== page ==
Tetris History: The Soviet Mind Game
VOICE OVER: Rebecca Brayton
The history of Tetris is inextricably linked to the Cold War: as it raged on in the Soviet Union, Russian engineer Alexey Pajitnov worked feverishly at the Computer Center in Moscow to create what later became one of the most popular video games of all time. Tetris quickly spread outside of the USSR and into Hungary, where it was discovered by western businesses. From then on it was a tangle of legal battles between the West and the Russians â€“ who owned the rights to the game since Pajitnov was working for the government at the time of the gameâ€™s invention. Things were eventually solved, and Tetris went on to have huge popularity and pop culture impact all over the world. In this video, http://www.WatchMojo.com learns more about the history of Tetris.
The History of Tetris
It’s the Soviet mind game. Welcome to WatchMojo.com, and today we’ll be learning more about the history of Tetris.
The Cold War
The story of this popular video game began as the Cold War raged in the USSR. During this period, Russian engineer Alexey Pajitnov was working at the Soviet Academy of Sciences in Moscow, and it was there that he tried to bring his favorite game to the computer screen in 1984.
Basic Computer Game
Tetrominoes involved fitting different geometric shapes into a rectangle without any spaces. With help from colleague Dmitry Pavlovsky, Pajitnov developed a simple computer game using basic graphics and no sound on an Elektronika 60.
Pajitnov’s game took the principles involved in Tetrominoes and added the challenge of gravity. The blocks in his game were comprised of four squares that formed different shapes, and they would fall at increasingly higher speeds as the levels passed. The aim was to make full horizontal lines, which would then disappear. If a gap was left in the line, that line would remain until the player was able to fill the hole.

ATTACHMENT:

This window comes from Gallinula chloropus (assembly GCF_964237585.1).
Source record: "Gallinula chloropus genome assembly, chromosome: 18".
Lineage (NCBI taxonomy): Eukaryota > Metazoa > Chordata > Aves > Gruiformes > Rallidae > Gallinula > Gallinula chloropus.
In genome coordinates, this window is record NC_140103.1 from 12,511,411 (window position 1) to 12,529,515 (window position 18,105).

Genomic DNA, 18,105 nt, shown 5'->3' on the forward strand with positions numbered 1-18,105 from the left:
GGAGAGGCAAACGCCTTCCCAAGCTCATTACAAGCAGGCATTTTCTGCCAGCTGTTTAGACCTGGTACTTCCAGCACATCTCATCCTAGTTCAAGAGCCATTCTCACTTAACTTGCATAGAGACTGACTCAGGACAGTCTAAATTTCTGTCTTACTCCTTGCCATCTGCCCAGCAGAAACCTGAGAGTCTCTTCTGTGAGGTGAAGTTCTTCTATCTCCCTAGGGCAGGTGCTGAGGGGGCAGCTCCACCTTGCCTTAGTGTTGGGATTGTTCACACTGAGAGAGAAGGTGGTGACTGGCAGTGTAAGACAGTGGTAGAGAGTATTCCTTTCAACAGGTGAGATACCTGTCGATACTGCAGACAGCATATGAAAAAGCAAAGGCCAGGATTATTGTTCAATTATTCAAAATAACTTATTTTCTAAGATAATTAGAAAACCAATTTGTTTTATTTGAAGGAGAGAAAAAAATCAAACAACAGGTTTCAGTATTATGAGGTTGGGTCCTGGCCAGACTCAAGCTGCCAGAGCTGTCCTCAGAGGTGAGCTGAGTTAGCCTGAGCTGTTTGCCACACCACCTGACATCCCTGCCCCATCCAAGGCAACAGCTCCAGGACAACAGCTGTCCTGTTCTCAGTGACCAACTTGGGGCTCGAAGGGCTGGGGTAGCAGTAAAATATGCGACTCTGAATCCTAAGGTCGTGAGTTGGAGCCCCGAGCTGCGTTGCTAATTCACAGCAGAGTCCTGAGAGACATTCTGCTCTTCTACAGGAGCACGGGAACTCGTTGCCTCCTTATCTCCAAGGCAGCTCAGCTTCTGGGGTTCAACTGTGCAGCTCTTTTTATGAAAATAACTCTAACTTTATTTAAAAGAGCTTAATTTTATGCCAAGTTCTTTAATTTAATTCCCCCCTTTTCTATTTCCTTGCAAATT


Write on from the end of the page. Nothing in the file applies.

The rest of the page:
The Birth of Tetris
All the game needed was a name: Pajitnov took his inspiration, Tetrominoes, added his favorite sport, tennis, and Tetris was born. Pajitnov’s colleague Vadim Gerasimov soon ported the game to the IBM PC.
It wasn’t long before co-workers at the Computer Center were all addicted to Tetris. In the summer of 1985, a color version was created and it was this edition that quickly spread through Moscow. Eventually, Tetris made its way to Budapest, Hungary where a British software company came across it.
Because Pajitnov worked for the Soviet government, his intellectual property was owned by the state. For this reason, it took him years to claim any money from his creation. Tetris soon became the subject of a rights war between the Soviet government’s foreign trade organization Elorg, and a number of western companies.
Tetris in the U.S.
In the midst of these legal battles, a questionably official PC version of Tetris hit the United States market in 1986.
Popularity in America
Tetris was the first Soviet game to make it to U.S. audiences, and it was marketed as a piece of culture from behind the Iron Curtain. It was vastly different from everything else on the U.S. market at the time: instead of shooting, guns and chases, it was a game of order and thought. Like everyone who had played the game before them, the American public became addicted to Tetris and the Soviet mind game was a huge hit.
Tetris on the Game Boy
But still, no one officially had the rights to the game. Finally, after years of back-and-forths between numerous companies including video game giant Atari, Henk Rogers and Nintendo emerged as winners of the Tetris rights in 1989. Nintendo decided to bundle Tetris with their popular home console, the NES, as well as their new handheld terminal, the Game Boy, in the hope that the game would help their products appeal to a wider audience.
The original Game Boy version featured greyscale graphics and iconic theme music, and was similar to Pajitnov’s original creation.
Pajitnov Gets His Due
In 1996, Pajitnov finally began receiving royalties when rights to the game reverted from Russia to him. That year he and Henk Rogers started the Tetris Company to manage licensing in the U.S. Pajitnov also began working for Microsoft in 1996, after moving to the States five years earlier.
The Tetris Effect
Following years of popularity on the market, the game was the subject of scientific study. It was found that prolonged play caused users to see the real world as a game of Tetris, in terms of how things fit together. This was officially categorized as a form of hallucination, and was nicknamed the Tetris Effect.
Effect on PTSD
It 2012, it was also suggested that the game could help prevent symptoms of Post-Traumatic Stress Disorder.
Since its creation, Tetris has become a phenomenon that spans cultures and races, and appeals to the gamer in everyone. It has spawned sequels, imitators and improvements, is available on numerous devices and continues to sell millions of copies as one of history’s most popular video games. Experts claim Tetris can never be won – but it sure is fun to try.